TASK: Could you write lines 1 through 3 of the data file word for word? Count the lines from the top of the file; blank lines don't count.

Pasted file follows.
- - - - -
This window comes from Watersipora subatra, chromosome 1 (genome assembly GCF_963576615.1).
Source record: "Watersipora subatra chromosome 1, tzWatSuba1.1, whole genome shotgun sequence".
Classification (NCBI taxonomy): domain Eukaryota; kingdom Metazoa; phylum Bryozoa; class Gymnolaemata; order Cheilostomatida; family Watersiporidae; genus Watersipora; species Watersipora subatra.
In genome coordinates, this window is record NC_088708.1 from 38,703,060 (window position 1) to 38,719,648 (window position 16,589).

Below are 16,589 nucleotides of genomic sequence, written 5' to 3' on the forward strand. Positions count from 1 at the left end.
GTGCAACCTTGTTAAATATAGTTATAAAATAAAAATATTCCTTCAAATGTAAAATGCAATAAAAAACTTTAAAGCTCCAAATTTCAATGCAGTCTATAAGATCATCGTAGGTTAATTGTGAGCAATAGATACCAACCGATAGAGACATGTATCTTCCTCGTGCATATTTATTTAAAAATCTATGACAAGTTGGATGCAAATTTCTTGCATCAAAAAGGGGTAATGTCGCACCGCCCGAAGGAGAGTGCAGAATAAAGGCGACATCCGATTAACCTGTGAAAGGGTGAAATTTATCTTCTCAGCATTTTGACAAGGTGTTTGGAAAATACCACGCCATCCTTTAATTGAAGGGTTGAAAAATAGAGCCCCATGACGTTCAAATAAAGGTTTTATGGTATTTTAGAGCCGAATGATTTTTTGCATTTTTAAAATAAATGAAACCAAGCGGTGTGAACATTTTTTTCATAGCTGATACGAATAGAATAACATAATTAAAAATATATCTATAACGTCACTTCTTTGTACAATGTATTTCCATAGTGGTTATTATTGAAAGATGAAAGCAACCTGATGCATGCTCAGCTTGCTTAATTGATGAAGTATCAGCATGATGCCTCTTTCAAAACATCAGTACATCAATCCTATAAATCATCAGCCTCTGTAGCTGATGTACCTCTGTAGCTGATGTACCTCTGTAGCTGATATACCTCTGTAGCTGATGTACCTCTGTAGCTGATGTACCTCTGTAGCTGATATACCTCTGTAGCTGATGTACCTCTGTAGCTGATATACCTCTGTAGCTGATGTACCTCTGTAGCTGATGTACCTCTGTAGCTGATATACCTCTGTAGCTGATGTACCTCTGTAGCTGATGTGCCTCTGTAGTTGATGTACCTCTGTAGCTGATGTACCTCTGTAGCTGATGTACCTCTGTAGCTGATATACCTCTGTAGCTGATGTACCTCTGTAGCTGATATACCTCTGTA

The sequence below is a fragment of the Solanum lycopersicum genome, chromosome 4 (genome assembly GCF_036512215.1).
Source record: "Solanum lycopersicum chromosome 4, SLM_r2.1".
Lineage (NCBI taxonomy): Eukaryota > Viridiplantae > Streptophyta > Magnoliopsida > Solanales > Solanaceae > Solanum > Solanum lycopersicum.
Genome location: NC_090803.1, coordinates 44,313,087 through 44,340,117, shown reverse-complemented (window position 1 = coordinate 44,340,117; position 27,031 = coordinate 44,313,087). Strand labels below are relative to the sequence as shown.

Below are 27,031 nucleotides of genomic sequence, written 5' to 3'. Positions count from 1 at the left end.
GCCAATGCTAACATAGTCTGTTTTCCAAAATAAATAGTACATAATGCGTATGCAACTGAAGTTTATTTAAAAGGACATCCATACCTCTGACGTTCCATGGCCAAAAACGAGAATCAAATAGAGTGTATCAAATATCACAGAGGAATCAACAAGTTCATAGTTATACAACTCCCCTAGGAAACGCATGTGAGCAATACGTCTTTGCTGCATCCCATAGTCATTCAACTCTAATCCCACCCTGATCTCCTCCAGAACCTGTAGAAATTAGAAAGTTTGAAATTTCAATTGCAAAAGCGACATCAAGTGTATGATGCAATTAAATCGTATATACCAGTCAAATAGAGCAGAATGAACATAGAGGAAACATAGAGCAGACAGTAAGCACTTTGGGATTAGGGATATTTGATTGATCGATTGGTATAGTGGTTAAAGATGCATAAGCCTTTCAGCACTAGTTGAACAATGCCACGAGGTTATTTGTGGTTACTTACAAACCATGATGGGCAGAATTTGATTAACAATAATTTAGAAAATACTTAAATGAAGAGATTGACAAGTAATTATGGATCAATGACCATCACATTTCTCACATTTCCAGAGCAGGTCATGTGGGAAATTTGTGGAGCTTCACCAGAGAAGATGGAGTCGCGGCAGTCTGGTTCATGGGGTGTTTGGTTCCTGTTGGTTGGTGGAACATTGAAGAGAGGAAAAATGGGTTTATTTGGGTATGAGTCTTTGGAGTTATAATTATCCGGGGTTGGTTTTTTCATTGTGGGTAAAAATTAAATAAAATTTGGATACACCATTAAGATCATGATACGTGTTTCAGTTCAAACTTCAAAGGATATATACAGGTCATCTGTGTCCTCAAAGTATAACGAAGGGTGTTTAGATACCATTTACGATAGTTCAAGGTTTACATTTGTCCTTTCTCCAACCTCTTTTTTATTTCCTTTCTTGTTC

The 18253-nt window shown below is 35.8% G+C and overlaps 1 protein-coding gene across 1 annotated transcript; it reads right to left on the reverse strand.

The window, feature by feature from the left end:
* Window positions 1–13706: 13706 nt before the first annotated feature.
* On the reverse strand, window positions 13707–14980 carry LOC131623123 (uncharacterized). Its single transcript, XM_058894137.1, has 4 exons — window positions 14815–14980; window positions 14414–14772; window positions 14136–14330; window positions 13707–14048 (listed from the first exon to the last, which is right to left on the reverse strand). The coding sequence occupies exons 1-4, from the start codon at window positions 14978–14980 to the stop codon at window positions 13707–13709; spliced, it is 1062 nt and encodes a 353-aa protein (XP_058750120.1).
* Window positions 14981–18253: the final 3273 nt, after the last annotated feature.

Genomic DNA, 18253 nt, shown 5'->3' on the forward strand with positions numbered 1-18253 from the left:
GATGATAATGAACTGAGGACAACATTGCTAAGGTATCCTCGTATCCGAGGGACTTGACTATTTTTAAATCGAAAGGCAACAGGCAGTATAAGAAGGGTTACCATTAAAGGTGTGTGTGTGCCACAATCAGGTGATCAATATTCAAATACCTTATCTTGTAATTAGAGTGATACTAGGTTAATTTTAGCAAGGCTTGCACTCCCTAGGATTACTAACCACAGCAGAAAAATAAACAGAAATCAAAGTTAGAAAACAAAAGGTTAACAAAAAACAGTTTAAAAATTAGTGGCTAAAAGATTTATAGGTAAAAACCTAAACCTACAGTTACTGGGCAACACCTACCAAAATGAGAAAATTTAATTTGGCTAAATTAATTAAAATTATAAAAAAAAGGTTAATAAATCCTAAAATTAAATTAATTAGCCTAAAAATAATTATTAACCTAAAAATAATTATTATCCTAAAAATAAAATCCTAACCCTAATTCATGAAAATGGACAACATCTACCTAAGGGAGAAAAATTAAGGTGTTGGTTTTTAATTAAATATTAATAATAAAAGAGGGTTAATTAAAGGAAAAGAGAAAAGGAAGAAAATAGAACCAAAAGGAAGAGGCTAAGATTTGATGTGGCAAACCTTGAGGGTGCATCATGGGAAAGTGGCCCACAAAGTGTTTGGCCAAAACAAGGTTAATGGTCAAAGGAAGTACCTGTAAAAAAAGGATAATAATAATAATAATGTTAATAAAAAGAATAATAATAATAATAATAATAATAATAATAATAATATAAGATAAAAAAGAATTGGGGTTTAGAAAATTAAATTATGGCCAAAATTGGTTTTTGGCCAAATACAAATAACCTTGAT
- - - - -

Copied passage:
This window comes from Watersipora subatra, chromosome 1 (genome assembly GCF_963576615.1).
Source record: "Watersipora subatra chromosome 1, tzWatSuba1.1, whole genome shotgun sequence".
Classification (NCBI taxonomy): domain Eukaryota; kingdom Metazoa; phylum Bryozoa; class Gymnolaemata; order Cheilostomatida; family Watersiporidae; genus Watersipora; species Watersipora subatra.